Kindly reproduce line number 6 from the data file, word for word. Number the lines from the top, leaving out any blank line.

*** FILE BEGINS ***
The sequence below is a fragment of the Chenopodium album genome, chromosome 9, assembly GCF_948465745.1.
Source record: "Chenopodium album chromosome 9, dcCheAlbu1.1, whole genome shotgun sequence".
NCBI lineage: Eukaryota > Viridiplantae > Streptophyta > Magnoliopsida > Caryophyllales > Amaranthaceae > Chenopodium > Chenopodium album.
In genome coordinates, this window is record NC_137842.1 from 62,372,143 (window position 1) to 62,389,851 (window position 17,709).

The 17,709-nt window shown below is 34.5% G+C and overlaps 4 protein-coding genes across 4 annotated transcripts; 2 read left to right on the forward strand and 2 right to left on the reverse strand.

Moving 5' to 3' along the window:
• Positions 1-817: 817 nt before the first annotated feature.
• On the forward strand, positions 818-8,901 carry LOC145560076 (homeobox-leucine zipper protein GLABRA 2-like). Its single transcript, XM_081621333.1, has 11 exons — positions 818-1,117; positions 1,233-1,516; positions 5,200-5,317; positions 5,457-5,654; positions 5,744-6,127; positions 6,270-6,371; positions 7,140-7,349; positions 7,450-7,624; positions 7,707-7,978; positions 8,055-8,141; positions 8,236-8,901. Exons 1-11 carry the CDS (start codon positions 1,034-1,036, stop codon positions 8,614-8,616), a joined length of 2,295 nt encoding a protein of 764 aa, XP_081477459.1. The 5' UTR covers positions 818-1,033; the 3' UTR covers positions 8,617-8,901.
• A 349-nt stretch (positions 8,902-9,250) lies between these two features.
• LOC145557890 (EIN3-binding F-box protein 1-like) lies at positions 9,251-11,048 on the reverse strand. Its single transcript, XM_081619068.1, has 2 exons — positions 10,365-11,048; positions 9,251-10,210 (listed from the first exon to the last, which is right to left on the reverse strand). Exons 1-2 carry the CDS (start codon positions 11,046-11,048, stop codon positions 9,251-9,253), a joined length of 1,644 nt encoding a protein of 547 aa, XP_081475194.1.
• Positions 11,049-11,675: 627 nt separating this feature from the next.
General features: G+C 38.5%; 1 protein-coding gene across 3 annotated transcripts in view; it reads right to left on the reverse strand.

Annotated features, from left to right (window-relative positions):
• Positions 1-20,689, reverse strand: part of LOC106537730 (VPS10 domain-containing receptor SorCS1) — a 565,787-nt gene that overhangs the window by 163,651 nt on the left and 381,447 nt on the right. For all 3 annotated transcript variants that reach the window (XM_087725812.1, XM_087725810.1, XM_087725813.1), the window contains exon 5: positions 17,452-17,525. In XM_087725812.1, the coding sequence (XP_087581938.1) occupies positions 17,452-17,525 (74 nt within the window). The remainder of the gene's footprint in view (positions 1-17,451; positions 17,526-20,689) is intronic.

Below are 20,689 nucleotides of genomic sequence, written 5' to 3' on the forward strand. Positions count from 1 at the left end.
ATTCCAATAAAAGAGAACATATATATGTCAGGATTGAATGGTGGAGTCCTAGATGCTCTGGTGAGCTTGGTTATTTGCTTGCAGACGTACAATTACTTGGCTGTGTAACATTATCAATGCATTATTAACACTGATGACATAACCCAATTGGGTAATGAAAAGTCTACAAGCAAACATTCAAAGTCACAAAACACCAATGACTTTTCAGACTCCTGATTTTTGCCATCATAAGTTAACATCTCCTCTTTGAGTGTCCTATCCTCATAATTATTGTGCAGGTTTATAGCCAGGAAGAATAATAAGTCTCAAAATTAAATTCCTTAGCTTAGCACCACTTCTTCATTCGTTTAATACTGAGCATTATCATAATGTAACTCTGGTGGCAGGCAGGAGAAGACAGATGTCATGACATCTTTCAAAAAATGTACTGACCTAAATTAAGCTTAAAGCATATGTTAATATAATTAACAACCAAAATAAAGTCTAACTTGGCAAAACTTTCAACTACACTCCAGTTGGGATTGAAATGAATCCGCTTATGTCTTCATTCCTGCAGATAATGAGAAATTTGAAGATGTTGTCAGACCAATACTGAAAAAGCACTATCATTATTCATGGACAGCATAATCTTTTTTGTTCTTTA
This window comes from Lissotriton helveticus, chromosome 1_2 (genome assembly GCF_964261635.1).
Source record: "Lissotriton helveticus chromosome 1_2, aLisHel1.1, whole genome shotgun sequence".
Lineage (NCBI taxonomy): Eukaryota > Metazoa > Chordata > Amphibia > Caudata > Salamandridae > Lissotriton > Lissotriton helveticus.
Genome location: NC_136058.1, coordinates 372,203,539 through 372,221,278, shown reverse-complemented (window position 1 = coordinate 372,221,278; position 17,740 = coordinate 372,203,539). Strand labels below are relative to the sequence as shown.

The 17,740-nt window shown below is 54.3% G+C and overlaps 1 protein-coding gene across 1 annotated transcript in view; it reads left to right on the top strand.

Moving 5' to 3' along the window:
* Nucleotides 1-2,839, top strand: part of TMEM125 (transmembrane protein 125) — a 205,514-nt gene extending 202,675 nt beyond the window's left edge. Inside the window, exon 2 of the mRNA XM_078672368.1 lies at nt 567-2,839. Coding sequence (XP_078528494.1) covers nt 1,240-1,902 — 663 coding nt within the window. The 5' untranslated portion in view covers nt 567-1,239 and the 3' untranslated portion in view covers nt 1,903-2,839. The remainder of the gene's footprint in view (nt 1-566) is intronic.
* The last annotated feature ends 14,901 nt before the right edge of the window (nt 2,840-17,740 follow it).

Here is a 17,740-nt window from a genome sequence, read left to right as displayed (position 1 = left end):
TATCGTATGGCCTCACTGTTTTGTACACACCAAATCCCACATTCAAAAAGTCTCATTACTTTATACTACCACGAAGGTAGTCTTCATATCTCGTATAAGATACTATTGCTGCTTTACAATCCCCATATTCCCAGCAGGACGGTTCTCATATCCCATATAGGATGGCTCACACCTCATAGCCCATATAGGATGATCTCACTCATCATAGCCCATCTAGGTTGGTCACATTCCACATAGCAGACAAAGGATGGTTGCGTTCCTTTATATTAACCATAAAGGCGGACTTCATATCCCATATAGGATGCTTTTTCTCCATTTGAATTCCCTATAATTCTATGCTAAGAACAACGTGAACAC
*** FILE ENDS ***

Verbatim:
Moving 5' to 3' along the window: